Figure 1: The experimental setup the researchers used to split water. The bubbles in the beaker are oxygen gas.
© 2017 RIKEN Center for Sustainable Resource Science
Splitting water into oxygen and hydrogen is a very attractive way of converting renewable energy sources into the ultimate clean energy source—hydrogen. It is something that plants do very well in photosynthesis, but scientists have struggled to produce artificial systems that have efficiencies approaching those of plants.
Now, by using manganese oxide crystals smaller than 10 nanometers, researchers at RIKEN and Seoul National University in Korea have uncovered an unexpected catalytic pathway that promises to realize water-splitting reactions in the lab with efficiencies edging closer to those of photosynthesis1.
Of the two reactions involved in water splitting, the problematic one is the oxygen evolution reaction, which plucks four protons and four electrons from two water molecules. Researchers have been searching for catalyst that accelerates this reaction. One natural target is the protein complex photosystem II. This biomolecule allows the reaction to proceed under mild conditions with sunlight, thanks to its cluster of calcium and manganese ions.
Ryuhei Nakamura from the RIKEN Center for Sustainable Resource Science has spearheaded efforts to replicate photosystem II’s activity using inexpensive manganese oxide clusters. His team recently uncovered a critical bottleneck—a trivalent manganese ion (Mn3+) with a far shorter lifespan than in photosynthetic proteins, thereby reducing the system’s oxidation potential. By synthesizing manganese oxides with enough structural flexibility to stabilize this ion, they split water under mild, neutral-pH conditions.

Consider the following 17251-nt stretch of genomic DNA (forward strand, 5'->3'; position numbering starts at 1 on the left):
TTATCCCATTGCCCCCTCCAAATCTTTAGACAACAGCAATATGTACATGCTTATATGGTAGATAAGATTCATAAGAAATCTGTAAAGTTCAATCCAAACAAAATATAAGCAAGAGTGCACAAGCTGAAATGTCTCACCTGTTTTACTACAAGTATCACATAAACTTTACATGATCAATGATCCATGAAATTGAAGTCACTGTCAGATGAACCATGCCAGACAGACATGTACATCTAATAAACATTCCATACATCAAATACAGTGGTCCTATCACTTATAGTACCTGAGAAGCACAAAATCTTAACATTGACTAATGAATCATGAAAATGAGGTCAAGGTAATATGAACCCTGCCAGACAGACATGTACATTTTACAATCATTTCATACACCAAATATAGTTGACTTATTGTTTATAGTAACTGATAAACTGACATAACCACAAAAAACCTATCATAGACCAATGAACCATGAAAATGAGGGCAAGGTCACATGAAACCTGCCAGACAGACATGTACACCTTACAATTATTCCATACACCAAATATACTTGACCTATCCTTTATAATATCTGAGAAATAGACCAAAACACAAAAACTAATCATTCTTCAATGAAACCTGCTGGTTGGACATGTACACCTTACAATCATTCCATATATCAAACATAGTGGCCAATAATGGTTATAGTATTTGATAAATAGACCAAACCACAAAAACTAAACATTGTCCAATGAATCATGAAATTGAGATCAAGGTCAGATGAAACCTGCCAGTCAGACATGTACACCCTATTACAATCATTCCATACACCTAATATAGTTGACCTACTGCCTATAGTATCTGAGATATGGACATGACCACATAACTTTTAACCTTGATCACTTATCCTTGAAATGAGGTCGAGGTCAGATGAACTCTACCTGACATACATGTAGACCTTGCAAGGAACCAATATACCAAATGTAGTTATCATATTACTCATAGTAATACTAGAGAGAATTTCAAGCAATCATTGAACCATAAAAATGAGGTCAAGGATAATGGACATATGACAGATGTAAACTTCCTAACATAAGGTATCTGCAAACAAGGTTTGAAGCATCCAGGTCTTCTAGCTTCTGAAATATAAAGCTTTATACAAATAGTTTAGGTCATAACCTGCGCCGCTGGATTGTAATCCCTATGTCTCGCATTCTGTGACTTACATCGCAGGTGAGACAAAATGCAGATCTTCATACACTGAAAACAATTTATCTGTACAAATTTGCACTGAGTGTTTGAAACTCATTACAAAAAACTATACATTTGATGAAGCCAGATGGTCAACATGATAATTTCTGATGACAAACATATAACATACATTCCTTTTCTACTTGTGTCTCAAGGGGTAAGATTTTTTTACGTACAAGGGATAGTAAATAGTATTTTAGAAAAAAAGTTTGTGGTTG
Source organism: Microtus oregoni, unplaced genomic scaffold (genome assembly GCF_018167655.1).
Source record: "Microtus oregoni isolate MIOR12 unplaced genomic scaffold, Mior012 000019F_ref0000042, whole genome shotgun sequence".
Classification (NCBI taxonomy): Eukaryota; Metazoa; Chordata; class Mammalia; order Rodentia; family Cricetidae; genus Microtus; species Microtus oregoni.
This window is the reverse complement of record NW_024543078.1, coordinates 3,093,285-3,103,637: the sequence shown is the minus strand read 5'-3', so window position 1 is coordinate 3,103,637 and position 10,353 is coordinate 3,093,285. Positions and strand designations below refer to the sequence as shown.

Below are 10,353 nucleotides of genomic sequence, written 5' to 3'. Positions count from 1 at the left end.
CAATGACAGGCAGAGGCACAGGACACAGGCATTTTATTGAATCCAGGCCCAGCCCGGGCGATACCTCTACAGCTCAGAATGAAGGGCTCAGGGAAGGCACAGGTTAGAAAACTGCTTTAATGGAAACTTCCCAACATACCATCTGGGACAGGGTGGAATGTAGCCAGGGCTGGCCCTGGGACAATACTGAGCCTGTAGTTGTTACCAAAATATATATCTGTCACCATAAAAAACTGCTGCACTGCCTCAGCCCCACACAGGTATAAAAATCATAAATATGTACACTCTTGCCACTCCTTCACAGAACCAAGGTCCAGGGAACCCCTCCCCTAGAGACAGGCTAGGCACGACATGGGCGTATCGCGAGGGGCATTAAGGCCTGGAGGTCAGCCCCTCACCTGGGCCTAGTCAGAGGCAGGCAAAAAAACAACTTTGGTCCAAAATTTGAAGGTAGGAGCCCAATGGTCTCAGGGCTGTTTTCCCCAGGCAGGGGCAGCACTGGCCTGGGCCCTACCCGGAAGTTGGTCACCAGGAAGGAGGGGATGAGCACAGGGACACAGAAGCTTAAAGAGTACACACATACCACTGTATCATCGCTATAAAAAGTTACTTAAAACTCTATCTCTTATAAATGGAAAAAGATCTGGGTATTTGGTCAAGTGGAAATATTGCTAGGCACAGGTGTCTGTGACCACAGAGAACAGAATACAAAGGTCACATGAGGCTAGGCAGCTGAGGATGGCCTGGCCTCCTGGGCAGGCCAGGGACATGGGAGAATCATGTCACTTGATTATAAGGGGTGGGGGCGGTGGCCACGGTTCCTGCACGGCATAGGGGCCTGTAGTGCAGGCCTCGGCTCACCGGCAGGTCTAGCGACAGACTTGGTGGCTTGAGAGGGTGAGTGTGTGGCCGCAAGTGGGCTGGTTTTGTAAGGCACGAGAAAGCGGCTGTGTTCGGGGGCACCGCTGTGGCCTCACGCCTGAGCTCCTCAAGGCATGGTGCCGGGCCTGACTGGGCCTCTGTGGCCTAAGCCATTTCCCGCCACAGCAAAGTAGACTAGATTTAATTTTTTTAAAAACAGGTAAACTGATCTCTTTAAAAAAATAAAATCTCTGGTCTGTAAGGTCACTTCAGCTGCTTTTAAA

Further exploration revealed a curious enhancement of activity when the manganese oxide nanoparticles were shrunk. The researchers saw that crystals smaller than 10 nanometers stabilized Mn3+ species on their surfaces during the demanding electrolysis process. To understand these effects, they sought to capture the chemical behavior of the nanoparticles in action.
“With four electrons and four protons being transferred, this reaction mechanism is really complicated,” concedes Nakamura. “We had to improve the sensitivity of our tools to detect the species present on the nanoparticle surfaces.”
The researchers pinned down the differences between conventional manganese catalysts and their nanoscale counterparts using high-resolution structural measurements under the action of electrolysis. While bulky catalysts had trouble extracting an initial electron to set off the oxygen evolution reaction, the nanoparticles showed no such issues, and even snatched an additional proton. This new mechanism enhanced the catalytic output by making it easier to attract charges from water.
Nanoscale distortions of crystal lattices can induce electronic differences in materials; Nakamura suspects this may be occurring in the tiny manganese oxide catalysts. “This could support ideas about splitting water with abundant elements such as manganese, instead of the platinum or iridium catalysts widely used today.”